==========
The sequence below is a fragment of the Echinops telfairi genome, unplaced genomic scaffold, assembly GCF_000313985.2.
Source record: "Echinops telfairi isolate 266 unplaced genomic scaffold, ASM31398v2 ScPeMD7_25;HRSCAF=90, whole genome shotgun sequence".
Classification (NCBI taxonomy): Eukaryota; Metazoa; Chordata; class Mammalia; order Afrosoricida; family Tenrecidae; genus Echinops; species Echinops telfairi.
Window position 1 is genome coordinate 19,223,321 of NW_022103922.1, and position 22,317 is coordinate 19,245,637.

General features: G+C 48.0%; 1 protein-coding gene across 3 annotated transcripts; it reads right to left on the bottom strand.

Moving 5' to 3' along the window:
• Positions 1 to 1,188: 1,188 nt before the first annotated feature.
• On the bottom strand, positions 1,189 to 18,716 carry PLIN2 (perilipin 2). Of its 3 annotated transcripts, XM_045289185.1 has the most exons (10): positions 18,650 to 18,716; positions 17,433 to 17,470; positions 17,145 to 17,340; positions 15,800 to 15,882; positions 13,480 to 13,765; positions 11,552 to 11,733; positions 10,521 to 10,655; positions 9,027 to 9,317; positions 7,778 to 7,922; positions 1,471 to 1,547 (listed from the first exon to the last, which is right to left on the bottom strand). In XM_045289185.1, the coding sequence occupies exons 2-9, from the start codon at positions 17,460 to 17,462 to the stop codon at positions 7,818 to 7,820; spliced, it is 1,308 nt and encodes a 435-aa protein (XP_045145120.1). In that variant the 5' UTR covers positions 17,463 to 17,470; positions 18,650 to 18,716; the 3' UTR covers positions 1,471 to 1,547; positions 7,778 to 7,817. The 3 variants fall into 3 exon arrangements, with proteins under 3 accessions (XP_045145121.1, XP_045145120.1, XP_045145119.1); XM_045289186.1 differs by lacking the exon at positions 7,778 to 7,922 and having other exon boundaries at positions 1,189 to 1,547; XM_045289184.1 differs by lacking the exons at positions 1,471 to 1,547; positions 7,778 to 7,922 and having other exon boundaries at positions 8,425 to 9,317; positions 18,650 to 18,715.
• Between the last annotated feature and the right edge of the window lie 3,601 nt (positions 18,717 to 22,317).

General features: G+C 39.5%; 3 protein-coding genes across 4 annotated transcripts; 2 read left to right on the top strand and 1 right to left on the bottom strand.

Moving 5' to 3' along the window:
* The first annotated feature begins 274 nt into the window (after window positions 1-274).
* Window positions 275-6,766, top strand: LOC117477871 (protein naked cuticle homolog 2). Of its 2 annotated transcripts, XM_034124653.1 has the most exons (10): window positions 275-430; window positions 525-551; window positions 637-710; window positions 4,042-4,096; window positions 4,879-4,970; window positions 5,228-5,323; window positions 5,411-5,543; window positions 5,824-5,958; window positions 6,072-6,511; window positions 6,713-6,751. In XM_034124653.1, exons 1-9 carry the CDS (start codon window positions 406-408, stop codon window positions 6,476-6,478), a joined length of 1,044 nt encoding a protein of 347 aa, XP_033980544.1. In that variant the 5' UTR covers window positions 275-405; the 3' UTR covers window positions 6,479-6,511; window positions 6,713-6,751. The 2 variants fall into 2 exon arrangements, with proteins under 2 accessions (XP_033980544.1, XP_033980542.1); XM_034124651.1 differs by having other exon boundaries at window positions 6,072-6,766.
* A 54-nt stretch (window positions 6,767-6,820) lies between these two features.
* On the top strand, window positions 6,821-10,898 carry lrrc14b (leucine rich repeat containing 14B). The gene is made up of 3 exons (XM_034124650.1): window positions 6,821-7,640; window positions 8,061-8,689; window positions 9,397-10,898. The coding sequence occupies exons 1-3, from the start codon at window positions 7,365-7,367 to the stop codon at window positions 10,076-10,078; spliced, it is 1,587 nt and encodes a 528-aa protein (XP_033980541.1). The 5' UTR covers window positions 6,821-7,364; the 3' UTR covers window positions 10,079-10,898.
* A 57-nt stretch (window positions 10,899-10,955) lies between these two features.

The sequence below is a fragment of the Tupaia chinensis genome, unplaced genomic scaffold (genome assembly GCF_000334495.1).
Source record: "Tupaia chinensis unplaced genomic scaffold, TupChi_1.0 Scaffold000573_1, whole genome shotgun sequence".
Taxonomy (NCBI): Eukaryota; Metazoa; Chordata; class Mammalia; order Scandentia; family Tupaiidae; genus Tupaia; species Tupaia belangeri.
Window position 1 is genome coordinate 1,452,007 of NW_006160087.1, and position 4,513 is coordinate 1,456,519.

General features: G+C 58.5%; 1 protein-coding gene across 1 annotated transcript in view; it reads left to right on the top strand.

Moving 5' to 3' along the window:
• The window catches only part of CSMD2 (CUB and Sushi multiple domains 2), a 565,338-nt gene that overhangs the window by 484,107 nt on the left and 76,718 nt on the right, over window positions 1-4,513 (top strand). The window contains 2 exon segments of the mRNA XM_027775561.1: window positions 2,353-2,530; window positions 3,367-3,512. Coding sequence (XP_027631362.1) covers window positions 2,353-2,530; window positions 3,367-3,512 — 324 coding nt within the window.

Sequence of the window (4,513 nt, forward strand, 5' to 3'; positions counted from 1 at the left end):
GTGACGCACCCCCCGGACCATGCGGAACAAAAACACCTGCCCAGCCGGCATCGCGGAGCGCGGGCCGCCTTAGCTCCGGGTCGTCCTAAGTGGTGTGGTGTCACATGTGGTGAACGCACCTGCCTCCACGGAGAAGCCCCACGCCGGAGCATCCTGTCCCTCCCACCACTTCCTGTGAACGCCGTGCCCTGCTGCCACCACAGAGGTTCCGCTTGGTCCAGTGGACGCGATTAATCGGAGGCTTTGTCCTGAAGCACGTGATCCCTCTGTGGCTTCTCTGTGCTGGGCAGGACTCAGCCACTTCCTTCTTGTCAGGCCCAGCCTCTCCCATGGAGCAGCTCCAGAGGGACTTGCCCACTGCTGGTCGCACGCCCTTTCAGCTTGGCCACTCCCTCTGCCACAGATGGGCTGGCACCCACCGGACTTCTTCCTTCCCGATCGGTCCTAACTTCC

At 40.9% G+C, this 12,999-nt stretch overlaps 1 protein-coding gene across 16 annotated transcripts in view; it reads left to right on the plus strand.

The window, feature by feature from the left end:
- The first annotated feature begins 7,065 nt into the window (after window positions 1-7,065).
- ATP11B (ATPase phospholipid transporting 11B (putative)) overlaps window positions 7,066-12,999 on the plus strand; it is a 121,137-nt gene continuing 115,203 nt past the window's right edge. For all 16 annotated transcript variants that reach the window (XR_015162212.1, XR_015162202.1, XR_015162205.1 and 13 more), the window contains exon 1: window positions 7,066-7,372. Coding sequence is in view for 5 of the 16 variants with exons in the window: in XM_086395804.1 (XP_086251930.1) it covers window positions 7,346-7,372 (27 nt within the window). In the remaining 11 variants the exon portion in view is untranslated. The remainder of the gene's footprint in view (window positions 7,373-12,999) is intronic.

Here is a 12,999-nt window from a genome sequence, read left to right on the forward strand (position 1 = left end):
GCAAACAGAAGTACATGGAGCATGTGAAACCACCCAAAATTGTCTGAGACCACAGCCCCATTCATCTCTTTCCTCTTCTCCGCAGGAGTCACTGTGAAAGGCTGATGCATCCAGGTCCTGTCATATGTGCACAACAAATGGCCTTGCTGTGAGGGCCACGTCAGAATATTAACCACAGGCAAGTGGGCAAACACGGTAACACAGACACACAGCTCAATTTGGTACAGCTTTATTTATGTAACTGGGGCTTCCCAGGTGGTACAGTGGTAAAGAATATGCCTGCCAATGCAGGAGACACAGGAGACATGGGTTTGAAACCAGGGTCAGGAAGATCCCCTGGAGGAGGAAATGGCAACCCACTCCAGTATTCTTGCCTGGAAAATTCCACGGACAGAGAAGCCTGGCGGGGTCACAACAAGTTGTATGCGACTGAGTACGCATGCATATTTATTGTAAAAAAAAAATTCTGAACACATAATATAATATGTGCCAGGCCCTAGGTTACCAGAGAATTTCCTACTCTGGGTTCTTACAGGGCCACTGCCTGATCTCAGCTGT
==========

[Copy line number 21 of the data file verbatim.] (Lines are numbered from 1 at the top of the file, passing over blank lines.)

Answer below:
General features: G+C 58.5%; 1 protein-coding gene across 1 annotated transcript in view; it reads left to right on the top strand.